What was the biggest challenge for you making this film?

Making a movie during a pandemic and keeping everyone safe and on time. By the beginning of January [2021], we thought, well, how quickly can we prepare this movie and make it during COVID? We do casting in March and April. Then we shot in Los Angeles because we didn’t want to travel during the pandemic. We could have filmed the Jersey stuff in New York or New Jersey. We could have gone to Arizona, we could have ended up in Northern California, but we shot the whole thing in Southern California.

Steven hasn’t announced what he’s going to do next. Any ideas?

Well, we have a project with Bradley called Bullitt Cooper [2017 original starring Steve McQueen], Josh Singer is writing. That’s definitely something we want Steven to direct, but it’s still a ways off. I think it will be amazing.

Do you think this could be his next directorial project?

Probably yes, but again, no script. I didn’t know what we were doing until we walked on the floor. We have other things that we’ve been looking at. He was known to be looking for westerns. He recently said on the podcast that he would do a limited series and if Mare of Easttown came to him, he would direct it.

Did you call him and ask what the hell he was talking about?

I did it. “Are you really going to do TV?” I asked. He said, “If it’s as good as the Mare of Easttown, I absolutely will.” For the past few weeks, everyone has been sending us limited collections. We have six . I mean, a lot.

The Fabelmans

, like many other coming-of-age dramas in this year’s awards race, struggled at the box office. That must have been tough.

Anemic box office numbers are always sad. Nobody wants that. We want this industry back, and I want to make movies that people my age want to see. Steven didn’t really focus on box office receipts. He tries to stay away. I can’t imagine he didn’t know, but he and I never talked numbers.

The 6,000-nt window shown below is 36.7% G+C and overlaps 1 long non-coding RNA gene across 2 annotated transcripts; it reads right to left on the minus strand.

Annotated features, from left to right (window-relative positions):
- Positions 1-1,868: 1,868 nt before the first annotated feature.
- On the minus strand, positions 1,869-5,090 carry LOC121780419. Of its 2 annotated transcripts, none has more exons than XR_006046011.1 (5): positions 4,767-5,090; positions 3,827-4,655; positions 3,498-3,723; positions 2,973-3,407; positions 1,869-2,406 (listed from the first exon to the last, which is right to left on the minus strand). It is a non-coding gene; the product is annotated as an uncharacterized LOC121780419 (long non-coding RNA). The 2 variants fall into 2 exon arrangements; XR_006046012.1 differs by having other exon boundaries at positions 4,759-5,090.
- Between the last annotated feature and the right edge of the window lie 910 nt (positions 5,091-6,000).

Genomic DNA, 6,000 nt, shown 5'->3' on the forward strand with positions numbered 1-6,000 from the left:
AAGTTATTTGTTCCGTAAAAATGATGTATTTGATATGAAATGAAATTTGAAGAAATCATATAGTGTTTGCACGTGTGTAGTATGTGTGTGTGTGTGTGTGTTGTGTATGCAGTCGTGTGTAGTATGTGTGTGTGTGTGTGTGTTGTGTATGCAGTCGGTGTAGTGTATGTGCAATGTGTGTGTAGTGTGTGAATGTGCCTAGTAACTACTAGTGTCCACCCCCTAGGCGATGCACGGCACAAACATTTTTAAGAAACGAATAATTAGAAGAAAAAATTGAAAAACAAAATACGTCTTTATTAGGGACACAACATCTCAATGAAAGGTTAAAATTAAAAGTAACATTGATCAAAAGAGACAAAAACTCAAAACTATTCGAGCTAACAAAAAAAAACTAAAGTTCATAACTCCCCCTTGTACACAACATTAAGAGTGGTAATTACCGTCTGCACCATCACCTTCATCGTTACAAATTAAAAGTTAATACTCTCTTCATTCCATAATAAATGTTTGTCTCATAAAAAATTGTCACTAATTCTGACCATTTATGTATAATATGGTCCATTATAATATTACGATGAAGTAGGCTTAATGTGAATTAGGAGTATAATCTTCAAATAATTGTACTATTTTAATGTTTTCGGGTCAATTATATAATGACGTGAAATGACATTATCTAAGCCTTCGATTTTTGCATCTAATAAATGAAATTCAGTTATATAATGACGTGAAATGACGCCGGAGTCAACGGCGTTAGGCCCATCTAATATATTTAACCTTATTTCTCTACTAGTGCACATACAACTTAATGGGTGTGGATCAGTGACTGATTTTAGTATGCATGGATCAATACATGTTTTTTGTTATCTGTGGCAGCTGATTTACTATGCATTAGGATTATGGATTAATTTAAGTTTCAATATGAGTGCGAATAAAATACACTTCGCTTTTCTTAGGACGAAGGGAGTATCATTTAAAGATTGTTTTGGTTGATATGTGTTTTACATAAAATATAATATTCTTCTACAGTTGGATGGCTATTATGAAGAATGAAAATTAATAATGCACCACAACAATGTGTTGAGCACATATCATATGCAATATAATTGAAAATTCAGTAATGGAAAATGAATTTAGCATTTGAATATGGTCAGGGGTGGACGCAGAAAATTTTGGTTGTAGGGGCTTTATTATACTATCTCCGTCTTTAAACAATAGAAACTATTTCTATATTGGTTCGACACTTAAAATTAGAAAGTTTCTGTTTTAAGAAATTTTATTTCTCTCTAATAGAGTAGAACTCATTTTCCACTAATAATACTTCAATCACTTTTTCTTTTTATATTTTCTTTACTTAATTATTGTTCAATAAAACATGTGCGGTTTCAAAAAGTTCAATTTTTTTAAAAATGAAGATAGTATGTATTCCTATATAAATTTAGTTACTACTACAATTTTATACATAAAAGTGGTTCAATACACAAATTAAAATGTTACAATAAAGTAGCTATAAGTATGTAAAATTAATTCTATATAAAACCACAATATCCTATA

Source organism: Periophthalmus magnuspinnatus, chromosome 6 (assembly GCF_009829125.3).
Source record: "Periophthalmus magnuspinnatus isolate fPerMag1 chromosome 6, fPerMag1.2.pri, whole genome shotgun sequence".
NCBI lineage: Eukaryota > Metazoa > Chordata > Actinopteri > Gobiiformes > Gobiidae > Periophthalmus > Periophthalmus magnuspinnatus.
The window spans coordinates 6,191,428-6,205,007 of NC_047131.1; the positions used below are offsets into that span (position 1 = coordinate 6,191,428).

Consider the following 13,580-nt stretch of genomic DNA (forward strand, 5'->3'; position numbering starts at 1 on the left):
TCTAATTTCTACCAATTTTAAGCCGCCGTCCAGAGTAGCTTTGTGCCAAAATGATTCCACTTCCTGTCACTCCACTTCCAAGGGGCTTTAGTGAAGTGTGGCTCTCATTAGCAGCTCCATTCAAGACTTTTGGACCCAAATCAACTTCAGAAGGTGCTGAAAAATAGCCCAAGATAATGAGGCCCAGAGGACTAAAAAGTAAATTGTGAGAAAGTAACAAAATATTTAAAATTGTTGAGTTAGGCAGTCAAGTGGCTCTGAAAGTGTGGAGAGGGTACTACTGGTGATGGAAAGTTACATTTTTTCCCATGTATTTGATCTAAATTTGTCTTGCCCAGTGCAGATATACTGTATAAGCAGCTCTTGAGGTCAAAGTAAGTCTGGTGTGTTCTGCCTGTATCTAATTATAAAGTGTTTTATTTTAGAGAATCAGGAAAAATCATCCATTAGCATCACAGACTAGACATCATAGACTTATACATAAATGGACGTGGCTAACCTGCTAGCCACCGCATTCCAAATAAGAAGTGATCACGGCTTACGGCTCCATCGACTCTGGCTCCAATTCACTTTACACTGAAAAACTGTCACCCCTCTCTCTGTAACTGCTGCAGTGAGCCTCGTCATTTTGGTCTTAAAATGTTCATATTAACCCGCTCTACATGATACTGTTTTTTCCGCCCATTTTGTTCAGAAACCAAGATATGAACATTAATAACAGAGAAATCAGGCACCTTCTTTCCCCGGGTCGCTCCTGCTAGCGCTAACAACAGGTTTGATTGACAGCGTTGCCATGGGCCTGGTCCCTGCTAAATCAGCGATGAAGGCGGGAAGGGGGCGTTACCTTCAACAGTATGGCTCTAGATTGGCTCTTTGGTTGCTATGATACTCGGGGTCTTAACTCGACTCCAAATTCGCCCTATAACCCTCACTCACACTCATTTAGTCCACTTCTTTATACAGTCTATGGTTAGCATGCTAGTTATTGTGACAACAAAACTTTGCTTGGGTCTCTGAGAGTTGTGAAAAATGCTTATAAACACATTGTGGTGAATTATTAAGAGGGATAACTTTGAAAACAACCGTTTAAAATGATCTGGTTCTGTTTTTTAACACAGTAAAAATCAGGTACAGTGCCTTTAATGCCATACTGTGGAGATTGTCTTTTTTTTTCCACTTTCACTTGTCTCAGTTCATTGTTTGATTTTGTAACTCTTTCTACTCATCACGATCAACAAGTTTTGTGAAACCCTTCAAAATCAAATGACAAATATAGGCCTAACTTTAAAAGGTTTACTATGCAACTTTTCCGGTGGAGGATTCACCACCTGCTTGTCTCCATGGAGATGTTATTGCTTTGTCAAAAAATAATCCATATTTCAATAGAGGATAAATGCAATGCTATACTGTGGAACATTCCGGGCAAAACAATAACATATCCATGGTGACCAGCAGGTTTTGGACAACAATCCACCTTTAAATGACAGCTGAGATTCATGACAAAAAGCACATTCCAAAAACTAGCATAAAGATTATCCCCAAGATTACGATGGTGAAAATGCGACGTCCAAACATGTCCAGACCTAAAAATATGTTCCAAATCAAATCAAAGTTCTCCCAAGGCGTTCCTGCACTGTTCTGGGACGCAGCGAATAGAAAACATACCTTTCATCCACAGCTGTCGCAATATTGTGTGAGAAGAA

It’s no secret Steven is a staunch supporter of drama. You and him at The Fabelmans Go for premium VOD since it’s still playing in theaters?

Well, I think we want more people to see this movie. Some people still haven’t been to the movies because of the pandemic. So that enables people to watch it at home.

How many times did you turn down assistants before agreeing to be Steven?

I turned down the job three times. When they called, I thought, “There’s no way I’m going to answer someone’s phone.” I was 24 or 24. And the offer keeps coming back. I thought, “You know what, I’m going to do this job for two to four years and know the industry from start to finish.” And then I’m going to go back and do a better job of publicity and marketing because I know how the whole sausage works of. I kept thinking, “If this job gets boring or it’s too much for me, I’ll just leave, and leave.” But I never did. It’s always different. With Steven, there’s so much he does and is involved in. It never gets boring. My mentors were Kathy Kennedy and Steven Spielberg. I don’t know that they ever groomed me to be a producer, but I feel like I’m becoming more and more indispensable in everyday life. Then, when Casey left to run Lucasfilm, there was a vacancy there. When we made Bridge of Spies , Steven asked me to be a producer on that movie. I’ve made everything for Steven since then.

Interview edited for length and clarity.

This story first appeared in the February stand-alone issue of The Hollywood Reporter magazine. To receive the magazine, click here to subscribe . 2021